In January 200l the Intergovernmental Panel on Climate Change (IPCC), a group of scientific experts assembled by the United Nations, released a frightening report on the potential consequences of the climate phenomenon known as global warming. The panel found that the 1990s had been the warmest decade on record and predicted that temperatures will rise anywhere from 2.5 to 10.4 degrees around the world over the next century, causing changes to global weather patterns. Indeed, unusual and frequently destructive weather had been occurring around the globe: twenty-seven inches of rain in one day in Hilo, Hawaii; an unheard-of thunderstorm in Barrow, Alaska; a huge ice storm in Atlanta, Georgia; massive floods in Europe; and an unprecedented
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The atmosphere on Mars does not contain enough carbon dioxide to trap much solar energy, causing the average surface temperature of the planet to stay about 122 degrees Fahrenheit. Venus, on the other hand, has a much thicker atmosphere than earth, consisting of approximately 96 percent carbon dioxide. This massive greenhouse blanket results in a surface temperature of 860 degrees Fahrenheit. Maslin's example reveals that the precise combination of greenhouse gases in earth's atmosphere maintains a delicate balance that keeps the planet from getting too hot or too cold.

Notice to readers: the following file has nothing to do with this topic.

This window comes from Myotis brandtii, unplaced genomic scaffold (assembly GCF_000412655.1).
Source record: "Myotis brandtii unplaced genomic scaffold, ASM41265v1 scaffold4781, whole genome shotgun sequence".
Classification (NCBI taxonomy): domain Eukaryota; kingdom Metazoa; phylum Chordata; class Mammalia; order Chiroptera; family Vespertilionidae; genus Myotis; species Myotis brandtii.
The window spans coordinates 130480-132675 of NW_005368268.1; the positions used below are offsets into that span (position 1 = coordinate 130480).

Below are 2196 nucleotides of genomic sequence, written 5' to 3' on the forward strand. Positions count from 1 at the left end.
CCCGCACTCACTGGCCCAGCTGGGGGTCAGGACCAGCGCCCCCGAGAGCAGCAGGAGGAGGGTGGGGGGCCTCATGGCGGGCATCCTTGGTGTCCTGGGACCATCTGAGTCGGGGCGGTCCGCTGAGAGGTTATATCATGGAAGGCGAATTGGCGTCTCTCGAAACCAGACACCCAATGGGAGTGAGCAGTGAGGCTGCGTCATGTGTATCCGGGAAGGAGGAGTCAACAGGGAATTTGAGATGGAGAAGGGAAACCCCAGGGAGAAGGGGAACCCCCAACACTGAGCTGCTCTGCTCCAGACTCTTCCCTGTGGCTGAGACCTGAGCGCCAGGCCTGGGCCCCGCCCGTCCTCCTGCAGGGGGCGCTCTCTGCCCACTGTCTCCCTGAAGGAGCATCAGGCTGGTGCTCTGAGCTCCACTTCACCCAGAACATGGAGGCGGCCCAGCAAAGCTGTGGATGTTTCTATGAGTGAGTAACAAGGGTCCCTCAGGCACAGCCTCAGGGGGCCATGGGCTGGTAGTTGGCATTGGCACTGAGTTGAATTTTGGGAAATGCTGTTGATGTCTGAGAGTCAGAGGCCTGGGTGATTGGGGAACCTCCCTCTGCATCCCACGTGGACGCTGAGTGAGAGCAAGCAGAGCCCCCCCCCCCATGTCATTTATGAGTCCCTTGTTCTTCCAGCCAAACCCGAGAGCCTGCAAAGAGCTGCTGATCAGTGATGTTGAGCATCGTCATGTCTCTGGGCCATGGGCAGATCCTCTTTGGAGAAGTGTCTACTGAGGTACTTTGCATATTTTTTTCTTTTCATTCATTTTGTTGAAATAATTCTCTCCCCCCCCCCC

What does the greenhouse effect have to do with global warming? According to the IPCC's 2001 report, human activities are causing an increase in the levels of greenhouse gases in the atmosphere. An increase in greenhouse gases, particularly carbon dioxide, means more heat is being trapped by the atmosphere, leading to higher temperatures around the globe and the potential for global climate changes. Concentrations of atmospheric greenhouse gases have been steadily increasing since the beginning of the Industrial Revolution in the nineteenth century. The use of fossil fuels such as oil, gas, and coal has increased carbon dioxide levels by 30 percent. Fossil fuel use, waste dumps, increased agricultural production, and massive livestock operations have increased levels of methane by 240 percent. Modern industries such as